# Luminosity in polar regions

I tried to find the habitable planets, thus I suppose to calculate the effective temperatures that incident on the planets from their host stars, I used

$$T_\mathrm{eff}=\frac{L}{4\pi\sigma_\mathrm{SB}R^2}$$

but I don't know how to calculate the effective temperatures in polar regions?

• Your equation is dimensionally incorrect. Neither is it the correct way to calculate the equilibrium temperature of a planet, which can be found in multiple places if you search for "habitable zone". Aug 6, 2017 at 22:46
• You might start at this Wikipedia page on Effective Temperature (and links on that page) and also this page on the Circumstellar habitable zone. Temperature at the poles depends on the details of the planet's atmosphere and ocean, and the wind system which is also shaped by land masses in detail. So very complex. Aug 7, 2017 at 7:10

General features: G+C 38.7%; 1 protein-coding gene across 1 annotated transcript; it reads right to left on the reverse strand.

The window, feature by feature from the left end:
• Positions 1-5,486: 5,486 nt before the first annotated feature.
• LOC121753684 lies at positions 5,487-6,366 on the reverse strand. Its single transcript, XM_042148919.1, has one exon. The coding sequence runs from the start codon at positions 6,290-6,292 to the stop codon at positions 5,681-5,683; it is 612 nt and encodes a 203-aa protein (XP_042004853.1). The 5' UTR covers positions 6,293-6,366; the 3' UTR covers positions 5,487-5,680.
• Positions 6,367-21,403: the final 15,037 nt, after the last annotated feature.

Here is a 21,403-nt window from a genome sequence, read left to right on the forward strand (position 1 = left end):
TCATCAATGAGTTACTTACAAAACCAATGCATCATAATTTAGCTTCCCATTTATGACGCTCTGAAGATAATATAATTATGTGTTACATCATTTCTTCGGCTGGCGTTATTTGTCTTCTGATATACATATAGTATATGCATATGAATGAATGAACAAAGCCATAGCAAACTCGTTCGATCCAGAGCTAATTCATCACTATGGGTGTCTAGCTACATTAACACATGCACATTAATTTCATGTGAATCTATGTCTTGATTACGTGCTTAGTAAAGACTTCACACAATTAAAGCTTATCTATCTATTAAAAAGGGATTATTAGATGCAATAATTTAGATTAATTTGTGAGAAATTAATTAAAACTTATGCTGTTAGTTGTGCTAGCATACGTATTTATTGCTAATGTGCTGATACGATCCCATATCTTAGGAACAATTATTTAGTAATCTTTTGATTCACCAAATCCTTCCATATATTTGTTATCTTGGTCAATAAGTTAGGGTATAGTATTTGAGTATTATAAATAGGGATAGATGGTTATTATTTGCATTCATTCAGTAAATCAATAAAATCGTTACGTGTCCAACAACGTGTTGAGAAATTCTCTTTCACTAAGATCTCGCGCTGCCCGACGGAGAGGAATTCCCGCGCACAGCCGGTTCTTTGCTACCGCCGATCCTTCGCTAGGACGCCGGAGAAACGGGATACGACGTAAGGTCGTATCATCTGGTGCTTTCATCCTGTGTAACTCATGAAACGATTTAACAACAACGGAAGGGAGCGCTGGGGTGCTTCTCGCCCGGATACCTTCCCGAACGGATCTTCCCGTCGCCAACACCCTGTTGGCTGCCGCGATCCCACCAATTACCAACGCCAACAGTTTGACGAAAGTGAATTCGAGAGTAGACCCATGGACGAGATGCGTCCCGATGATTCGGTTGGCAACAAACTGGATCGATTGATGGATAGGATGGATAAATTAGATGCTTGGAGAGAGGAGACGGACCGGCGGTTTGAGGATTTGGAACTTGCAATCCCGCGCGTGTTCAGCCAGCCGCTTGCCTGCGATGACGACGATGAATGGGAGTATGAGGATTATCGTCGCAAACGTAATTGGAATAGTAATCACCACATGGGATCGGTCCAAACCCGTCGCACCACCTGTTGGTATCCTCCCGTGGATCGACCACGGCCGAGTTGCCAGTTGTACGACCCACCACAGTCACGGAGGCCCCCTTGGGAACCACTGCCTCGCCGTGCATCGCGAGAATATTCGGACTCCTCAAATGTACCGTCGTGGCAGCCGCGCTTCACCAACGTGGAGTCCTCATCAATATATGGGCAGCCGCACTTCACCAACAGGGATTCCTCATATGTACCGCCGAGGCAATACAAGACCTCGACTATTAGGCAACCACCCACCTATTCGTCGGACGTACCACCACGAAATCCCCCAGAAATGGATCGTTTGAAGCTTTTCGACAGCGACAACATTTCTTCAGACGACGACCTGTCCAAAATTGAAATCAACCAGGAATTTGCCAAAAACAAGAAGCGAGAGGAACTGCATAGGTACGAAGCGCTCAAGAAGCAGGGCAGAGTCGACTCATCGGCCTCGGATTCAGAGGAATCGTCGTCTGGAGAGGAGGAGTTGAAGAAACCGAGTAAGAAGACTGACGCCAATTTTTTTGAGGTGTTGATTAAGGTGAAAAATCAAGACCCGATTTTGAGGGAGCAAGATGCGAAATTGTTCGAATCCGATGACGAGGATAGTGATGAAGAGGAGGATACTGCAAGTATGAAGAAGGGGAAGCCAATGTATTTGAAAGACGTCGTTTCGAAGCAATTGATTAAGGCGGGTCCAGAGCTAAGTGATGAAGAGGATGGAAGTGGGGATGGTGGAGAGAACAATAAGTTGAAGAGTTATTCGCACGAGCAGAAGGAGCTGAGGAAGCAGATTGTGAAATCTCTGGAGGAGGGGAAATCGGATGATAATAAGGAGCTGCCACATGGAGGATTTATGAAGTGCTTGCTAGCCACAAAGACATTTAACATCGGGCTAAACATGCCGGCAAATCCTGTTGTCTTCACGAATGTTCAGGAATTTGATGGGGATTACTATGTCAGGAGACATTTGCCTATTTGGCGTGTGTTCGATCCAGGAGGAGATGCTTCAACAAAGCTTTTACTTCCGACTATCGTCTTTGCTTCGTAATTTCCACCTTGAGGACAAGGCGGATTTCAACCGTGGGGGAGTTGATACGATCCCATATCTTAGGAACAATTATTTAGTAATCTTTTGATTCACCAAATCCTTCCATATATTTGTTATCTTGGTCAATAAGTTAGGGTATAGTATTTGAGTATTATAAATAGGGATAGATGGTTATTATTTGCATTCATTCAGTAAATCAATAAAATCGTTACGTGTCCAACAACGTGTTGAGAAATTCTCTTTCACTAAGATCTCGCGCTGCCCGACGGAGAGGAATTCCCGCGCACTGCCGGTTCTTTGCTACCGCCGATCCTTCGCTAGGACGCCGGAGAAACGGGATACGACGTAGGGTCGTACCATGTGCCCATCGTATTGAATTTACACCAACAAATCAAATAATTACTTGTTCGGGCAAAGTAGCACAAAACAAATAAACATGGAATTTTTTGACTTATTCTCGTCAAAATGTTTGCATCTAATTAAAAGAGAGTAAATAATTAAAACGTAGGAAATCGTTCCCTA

• You should read this (appeared today). arxiv.org/pdf/1708.01363.pdf Aug 7, 2017 at 12:16
• @RobJeffries that link is quite a nice commentary indeed.
– uhoh
Jan 17, 2018 at 2:42

The formula you have written resembles the Stefan-Boltzmann law, and its correct form is $$T^4 = \frac{L}{4\pi R^2 \sigma_{SB}}$$. It relates the luminosity of a blackbody of a given radius to its effective temperature. Earth as a whole can be assumed to be a black body at an effective temperature. So you can calculate the effective temperature of the "earth". This is very well explained in the example section of this wiki page: https://en.wikipedia.org/wiki/Stefan%E2%80%93Boltzmann_law